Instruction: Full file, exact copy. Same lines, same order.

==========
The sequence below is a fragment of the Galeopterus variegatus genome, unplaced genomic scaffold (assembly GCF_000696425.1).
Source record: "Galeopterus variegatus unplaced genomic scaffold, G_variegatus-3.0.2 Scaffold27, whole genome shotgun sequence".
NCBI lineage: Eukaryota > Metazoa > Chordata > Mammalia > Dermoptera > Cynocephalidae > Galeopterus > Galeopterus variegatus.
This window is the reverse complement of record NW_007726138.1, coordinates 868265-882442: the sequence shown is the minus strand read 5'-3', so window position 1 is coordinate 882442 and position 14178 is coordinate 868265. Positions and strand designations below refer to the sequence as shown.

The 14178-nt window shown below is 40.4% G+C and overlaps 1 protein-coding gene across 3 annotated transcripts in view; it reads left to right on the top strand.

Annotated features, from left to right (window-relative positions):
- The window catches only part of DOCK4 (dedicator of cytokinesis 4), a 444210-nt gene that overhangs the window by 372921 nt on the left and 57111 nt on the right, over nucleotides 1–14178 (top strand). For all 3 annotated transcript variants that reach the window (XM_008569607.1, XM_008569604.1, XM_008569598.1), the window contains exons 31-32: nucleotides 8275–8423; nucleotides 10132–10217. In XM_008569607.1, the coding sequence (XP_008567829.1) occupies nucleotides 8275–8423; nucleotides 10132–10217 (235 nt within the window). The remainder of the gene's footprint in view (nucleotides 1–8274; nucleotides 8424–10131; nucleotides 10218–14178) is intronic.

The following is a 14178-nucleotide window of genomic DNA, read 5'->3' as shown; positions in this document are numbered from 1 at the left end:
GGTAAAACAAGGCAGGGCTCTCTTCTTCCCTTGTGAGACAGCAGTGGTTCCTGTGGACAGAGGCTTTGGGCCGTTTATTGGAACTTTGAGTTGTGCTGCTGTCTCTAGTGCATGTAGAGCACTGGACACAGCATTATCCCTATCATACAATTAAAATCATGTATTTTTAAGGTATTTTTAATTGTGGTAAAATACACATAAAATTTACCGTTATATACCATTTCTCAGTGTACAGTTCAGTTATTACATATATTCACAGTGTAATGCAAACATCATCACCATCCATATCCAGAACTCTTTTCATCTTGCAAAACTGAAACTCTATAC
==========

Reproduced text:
The sequence below is a fragment of the Galeopterus variegatus genome, unplaced genomic scaffold (assembly GCF_000696425.1).
Source record: "Galeopterus variegatus unplaced genomic scaffold, G_variegatus-3.0.2 Scaffold27, whole genome shotgun sequence".
NCBI lineage: Eukaryota > Metazoa > Chordata > Mammalia > Dermoptera > Cynocephalidae > Galeopterus > Galeopterus variegatus.
This window is the reverse complement of record NW_007726138.1, coordinates 868265-882442: the sequence shown is the minus strand read 5'-3', so window position 1 is coordinate 882442 and position 14178 is coordinate 868265. Positions and strand designations below refer to the sequence as shown.

The 14178-nt window shown below is 40.4% G+C and overlaps 1 protein-coding gene across 3 annotated transcripts in view; it reads left to right on the top strand.

Annotated features, from left to right (window-relative positions):
- The window catches only part of DOCK4 (dedicator of cytokinesis 4), a 444210-nt gene that overhangs the window by 372921 nt on the left and 57111 nt on the right, over nucleotides 1–14178 (top strand). For all 3 annotated transcript variants that reach the window (XM_008569607.1, XM_008569604.1, XM_008569598.1), the window contains exons 31-32: nucleotides 8275–8423; nucleotides 10132–10217. In XM_008569607.1, the coding sequence (XP_008567829.1) occupies nucleotides 8275–8423; nucleotides 10132–10217 (235 nt within the window). The remainder of the gene's footprint in view (nucleotides 1–8274; nucleotides 8424–10131; nucleotides 10218–14178) is intronic.

The following is a 14178-nucleotide window of genomic DNA, read 5'->3' as shown; positions in this document are numbered from 1 at the left end:
GGTAAAACAAGGCAGGGCTCTCTTCTTCCCTTGTGAGACAGCAGTGGTTCCTGTGGACAGAGGCTTTGGGCCGTTTATTGGAACTTTGAGTTGTGCTGCTGTCTCTAGTGCATGTAGAGCACTGGACACAGCATTATCCCTATCATACAATTAAAATCATGTATTTTTAAGGTATTTTTAATTGTGGTAAAATACACATAAAATTTACCGTTATATACCATTTCTCAGTGTACAGTTCAGTTATTACATATATTCACAGTGTAATGCAAACATCATCACCATCCATATCCAGAACTCTTTTCATCTTGCAAAACTGAAACTCTATAC